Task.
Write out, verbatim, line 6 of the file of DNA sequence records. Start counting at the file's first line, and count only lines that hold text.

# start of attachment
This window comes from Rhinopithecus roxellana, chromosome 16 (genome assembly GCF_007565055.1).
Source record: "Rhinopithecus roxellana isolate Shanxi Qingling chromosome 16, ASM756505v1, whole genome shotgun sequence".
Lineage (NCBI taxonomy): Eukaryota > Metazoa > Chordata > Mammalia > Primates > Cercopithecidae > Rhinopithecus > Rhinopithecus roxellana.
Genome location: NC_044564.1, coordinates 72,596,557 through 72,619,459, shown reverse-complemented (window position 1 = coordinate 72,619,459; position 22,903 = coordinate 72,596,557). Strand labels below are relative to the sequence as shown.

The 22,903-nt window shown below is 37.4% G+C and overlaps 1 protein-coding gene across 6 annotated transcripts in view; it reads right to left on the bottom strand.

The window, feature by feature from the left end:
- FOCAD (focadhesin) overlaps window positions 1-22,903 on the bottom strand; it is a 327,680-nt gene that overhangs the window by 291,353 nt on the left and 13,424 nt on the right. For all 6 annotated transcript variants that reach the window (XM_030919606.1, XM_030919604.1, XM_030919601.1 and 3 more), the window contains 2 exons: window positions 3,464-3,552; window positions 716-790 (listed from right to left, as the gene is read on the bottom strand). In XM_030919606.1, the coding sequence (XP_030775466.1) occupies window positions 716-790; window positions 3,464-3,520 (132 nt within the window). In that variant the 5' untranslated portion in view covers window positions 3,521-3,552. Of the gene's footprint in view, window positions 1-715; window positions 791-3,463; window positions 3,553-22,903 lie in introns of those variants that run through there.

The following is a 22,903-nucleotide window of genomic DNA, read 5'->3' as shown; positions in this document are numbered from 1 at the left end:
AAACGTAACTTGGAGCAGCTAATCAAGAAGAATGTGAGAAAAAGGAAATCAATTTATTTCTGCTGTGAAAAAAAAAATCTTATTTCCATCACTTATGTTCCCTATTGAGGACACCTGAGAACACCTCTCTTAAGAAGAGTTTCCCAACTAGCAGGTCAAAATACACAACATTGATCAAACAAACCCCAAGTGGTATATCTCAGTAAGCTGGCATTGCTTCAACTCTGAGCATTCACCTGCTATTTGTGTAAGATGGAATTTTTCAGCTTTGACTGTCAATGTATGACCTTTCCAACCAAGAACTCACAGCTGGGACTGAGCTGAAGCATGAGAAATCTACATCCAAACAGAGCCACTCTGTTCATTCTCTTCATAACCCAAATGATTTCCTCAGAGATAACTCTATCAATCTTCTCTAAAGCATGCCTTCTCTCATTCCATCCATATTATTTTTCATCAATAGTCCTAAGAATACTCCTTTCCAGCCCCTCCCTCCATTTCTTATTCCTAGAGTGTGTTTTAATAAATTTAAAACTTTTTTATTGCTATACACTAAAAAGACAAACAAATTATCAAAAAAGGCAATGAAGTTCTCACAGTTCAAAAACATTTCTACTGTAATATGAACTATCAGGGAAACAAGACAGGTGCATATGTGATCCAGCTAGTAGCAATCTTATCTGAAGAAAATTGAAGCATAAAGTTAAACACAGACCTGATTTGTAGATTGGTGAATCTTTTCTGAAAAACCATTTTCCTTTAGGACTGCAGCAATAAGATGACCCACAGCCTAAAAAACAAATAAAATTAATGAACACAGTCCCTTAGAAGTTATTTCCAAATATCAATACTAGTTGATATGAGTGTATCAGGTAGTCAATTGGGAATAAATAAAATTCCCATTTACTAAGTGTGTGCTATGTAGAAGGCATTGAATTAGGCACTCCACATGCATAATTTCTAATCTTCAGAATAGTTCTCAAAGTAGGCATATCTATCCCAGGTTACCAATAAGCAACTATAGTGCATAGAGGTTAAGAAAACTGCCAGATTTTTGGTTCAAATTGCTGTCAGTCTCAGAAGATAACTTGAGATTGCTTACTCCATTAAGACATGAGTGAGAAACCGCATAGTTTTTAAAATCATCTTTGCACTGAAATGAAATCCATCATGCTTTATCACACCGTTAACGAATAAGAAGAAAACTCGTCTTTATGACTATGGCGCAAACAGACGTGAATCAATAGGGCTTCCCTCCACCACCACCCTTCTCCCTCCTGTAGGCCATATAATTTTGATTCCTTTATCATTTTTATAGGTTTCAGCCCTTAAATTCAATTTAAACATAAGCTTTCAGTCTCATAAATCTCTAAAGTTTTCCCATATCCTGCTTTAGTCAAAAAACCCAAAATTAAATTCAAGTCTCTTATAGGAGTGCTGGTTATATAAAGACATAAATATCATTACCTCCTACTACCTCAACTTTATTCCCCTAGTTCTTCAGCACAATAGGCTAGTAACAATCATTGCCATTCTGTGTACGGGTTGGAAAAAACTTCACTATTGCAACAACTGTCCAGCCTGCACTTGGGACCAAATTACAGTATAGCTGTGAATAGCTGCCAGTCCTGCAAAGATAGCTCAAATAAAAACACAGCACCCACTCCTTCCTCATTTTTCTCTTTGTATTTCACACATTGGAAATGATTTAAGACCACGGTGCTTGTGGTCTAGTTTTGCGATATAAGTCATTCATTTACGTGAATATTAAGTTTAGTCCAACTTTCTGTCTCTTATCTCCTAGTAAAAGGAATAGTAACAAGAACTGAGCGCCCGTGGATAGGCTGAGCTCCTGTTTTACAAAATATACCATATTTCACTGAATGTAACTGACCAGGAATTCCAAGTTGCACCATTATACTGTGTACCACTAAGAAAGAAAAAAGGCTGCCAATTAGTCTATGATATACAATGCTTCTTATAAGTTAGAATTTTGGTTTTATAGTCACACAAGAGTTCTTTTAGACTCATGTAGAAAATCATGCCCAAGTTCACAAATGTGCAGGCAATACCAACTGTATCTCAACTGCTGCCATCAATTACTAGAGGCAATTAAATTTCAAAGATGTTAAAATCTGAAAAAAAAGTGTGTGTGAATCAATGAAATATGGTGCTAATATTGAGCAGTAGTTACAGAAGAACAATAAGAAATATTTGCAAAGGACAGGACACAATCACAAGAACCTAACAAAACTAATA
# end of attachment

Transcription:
The window, feature by feature from the left end: